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One important issue behind Vernon's insistence downed trees weren't used by herons

A row of Cottonwood trees were removed in Vernon Aug. 5 and 6 in preparation for a new housing development.
August 18, 2015 - 8:00 PM


VERNON - The City of Vernon insists an at-risk bird won’t be impacted by recent tree removal work in Vernon because they have no record of them being observed there.

But that’s perhaps because the city has never specifically looked for them — at least not for the last eight years and probably longer.

When the City issued a tree removal permit for a row of Cottonwoods on the lot beside Walmart, it relied on a 2007 forester’s report into the property and information contained in an environmental database to assess whether the at-risk Great Blue Heron was using the trees for habitat. The developer who took out the permit says he was assured by the city that herons were not a concern. 

Members of the community, including the owners of a nearby heronry, on the other hand, say the trees were used by herons for resting in and gathering nest-building materials.

Environmental planning and sustainability coordinator Jing Niu remains confident that had herons been there, the city would be aware of it, even without a specific site visit prior to tree removal to review possible environmental impacts.

“My guess is (a 2007 forester’s report) would have picked it up,” Niu says. “My guess is also that the environmental planner of the day would have picked it up at the time as well.”

The November 2007 report makes no mention of any wildlife using the trees for habitat, and focusses primarily on the public safety hazard posed by falling tree limbs. The environmental database the city relied on was last updated in 2013. It identifies areas around Vernon as either low, medium or high in terms of environmental sensitivity. That information is obtained through a mixture of GIS (Geographic Information System) and select ground visits. There's no record anyone from the city ever visited in person, yet the city remains satisfied any sign of herons nesting there would have been picked up. 

“In this particular case it didn’t come up as one of the areas flagged so we can only assume there was nothing significant there,” Niu says.

The developer was also warned to adhere to any provincial or federal regulations — like the Species at Risk Act, Migratory Bird Act, and Canadian Environmental Assessment Act — but the city has no ability to enforce those laws because it's outside their jurisdiction, Niu says.

“It’s up to them (developer) to ensure they’re following all legislation, but we give them that reminder and make sure they get that extra warning to make sure they’re doing things right at every level,” Niu says.

To the city’s knowledge, there were no federal or provincial regulations that would have applied to the property or tree removal, Niu says.

Vernon Mayor Akbal Mund admits there would be benefits to a personal site visit, but says he has not seen or heard anything to suggest there were ever herons using the site.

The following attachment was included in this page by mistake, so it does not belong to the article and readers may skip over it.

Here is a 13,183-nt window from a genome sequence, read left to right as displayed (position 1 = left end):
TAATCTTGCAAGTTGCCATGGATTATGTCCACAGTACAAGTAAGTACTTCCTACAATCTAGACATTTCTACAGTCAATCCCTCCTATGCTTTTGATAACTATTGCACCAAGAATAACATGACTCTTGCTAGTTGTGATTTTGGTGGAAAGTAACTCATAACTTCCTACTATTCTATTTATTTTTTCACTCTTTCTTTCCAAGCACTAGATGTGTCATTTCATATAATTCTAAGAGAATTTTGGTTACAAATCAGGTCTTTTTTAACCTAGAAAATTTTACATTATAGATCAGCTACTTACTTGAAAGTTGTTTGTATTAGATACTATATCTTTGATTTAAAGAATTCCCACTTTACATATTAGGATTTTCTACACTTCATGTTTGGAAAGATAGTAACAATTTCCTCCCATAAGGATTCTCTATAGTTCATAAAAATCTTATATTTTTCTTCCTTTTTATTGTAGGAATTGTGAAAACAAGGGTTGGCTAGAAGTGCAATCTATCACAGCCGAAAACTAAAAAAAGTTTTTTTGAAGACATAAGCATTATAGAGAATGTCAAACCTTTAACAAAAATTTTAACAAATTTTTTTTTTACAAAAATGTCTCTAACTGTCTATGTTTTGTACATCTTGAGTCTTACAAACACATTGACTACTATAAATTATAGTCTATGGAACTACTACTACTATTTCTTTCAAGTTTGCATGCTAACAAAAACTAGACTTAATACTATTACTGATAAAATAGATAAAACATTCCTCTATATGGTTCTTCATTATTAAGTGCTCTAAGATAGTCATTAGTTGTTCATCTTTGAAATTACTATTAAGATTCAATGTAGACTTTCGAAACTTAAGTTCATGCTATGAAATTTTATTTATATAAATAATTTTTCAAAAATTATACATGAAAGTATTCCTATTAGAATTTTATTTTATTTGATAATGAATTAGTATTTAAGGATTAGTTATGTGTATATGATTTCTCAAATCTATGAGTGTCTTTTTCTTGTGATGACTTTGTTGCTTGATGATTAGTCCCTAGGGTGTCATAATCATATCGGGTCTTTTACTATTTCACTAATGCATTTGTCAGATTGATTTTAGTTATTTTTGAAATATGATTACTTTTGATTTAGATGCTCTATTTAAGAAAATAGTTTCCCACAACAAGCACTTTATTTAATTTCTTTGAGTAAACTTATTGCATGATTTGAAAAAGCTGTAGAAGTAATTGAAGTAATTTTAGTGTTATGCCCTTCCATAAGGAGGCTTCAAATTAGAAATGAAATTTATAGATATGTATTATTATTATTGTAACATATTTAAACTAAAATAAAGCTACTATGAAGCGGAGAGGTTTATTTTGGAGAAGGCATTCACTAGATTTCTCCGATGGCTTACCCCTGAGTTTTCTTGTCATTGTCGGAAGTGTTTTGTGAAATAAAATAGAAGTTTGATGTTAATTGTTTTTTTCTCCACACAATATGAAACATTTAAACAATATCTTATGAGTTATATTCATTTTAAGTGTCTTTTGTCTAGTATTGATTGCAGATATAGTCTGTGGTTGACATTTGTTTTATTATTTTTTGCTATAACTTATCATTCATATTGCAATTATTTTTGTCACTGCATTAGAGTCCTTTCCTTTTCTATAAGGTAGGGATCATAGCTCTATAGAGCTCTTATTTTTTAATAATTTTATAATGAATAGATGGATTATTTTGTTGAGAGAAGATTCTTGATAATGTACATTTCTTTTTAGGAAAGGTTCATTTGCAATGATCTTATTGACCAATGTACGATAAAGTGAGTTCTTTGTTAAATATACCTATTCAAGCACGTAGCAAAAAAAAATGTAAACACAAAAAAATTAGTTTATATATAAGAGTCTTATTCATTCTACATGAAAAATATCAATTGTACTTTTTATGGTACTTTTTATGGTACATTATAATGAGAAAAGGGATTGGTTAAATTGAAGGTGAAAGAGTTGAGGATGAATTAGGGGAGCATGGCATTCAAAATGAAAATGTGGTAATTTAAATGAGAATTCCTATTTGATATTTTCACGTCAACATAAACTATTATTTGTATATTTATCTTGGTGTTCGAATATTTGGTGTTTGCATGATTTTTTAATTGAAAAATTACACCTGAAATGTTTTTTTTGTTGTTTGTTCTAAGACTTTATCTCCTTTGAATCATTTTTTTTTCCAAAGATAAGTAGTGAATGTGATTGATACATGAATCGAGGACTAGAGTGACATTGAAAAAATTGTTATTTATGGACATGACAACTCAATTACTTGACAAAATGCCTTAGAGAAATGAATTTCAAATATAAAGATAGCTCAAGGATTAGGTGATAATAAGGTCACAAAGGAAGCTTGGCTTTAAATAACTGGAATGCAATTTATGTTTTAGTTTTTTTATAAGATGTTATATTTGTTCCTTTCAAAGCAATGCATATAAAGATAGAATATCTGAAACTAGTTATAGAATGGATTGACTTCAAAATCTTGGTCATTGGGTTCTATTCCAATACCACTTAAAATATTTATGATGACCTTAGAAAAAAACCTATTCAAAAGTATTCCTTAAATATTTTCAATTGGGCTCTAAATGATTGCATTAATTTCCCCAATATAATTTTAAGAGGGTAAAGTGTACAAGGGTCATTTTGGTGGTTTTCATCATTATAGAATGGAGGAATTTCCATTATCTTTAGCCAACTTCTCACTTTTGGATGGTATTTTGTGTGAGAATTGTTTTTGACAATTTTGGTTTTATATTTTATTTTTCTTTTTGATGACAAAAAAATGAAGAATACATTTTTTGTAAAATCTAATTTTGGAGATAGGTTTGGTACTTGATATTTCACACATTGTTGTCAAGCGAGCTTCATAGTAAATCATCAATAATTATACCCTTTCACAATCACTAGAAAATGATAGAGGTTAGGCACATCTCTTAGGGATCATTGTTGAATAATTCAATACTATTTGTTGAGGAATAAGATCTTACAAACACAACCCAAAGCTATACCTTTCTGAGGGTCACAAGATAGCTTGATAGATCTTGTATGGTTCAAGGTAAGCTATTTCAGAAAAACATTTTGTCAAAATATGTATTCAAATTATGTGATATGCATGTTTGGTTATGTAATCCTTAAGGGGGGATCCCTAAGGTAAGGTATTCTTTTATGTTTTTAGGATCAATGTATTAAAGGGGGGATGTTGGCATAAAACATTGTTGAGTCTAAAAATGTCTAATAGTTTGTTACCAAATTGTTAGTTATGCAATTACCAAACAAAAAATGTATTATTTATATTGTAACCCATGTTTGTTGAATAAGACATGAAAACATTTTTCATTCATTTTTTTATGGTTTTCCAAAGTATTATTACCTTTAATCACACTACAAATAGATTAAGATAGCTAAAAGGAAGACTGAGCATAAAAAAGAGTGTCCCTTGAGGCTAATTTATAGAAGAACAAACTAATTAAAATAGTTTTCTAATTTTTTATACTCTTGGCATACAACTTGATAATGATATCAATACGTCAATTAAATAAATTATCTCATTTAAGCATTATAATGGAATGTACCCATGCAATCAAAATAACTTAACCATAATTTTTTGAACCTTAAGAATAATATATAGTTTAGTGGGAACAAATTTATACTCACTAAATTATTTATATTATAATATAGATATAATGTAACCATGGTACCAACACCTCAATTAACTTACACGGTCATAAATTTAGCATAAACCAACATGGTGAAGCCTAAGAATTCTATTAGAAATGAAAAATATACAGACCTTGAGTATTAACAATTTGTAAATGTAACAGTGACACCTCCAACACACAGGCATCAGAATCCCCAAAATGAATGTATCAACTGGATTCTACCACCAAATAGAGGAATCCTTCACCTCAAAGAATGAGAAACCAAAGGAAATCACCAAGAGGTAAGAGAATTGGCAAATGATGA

“There were lots of people there I’m sure (when the trees were cut down)… We all have phones, I’m sure if there were any nests coming down people would be taking pictures of it and raising more complaints,” Mund says. “Everyone’s speculating there were, but there’s no proof there was, no photos. You have to look at the facts.”

And while photos of nests coming down during tree removal may have confirmed the herons were there — albeit too late to do anything about it — Mund maintains nothing prior to the permit being issued ever suggested herons were there.  

He says other trees were removed in the area over the years as businesses like Walmart were developed, and points out the herons continue to return and nest in a protected area nearby.

“There were a lot of other trees removed that didn’t seem to affect the population back then,” Mund says.

But Mariko McDougall, the education coordinator at the Allan Brooks Nature Centre in Vernon, says any habitat removal in the area around the rookery could have adverse impacts — even if the trees weren’t specifically used for nesting.

“I would suspect they (herons) were using the trees for perching, resting and gathering of nesting supplies,” McDougall says. “It’s all part of their habitat; it would be akin to saying humans need their house to survive, therefore the neighbourhood doesn’t matter at all.”

As human development encroaches on the protected nesting area, the birds could be affected, she says, and adds historical development might even have left the birds more reliant on the now-removed trees.

“The whole Walmart area used to be prime heron habitat,” McDougall says.

Heron habitat is typically made up of wetland areas and certain trees, like the Cottonwoods that were chopped down.

“If they continue to lose habitat, they would decrease in numbers for sure. I would say habitat loss is threatening them,” McDougall says.

To contact the reporter for this story, email Charlotte Helston at or call 250-309-5230. To contact the editor, email or call 250-718-2724.

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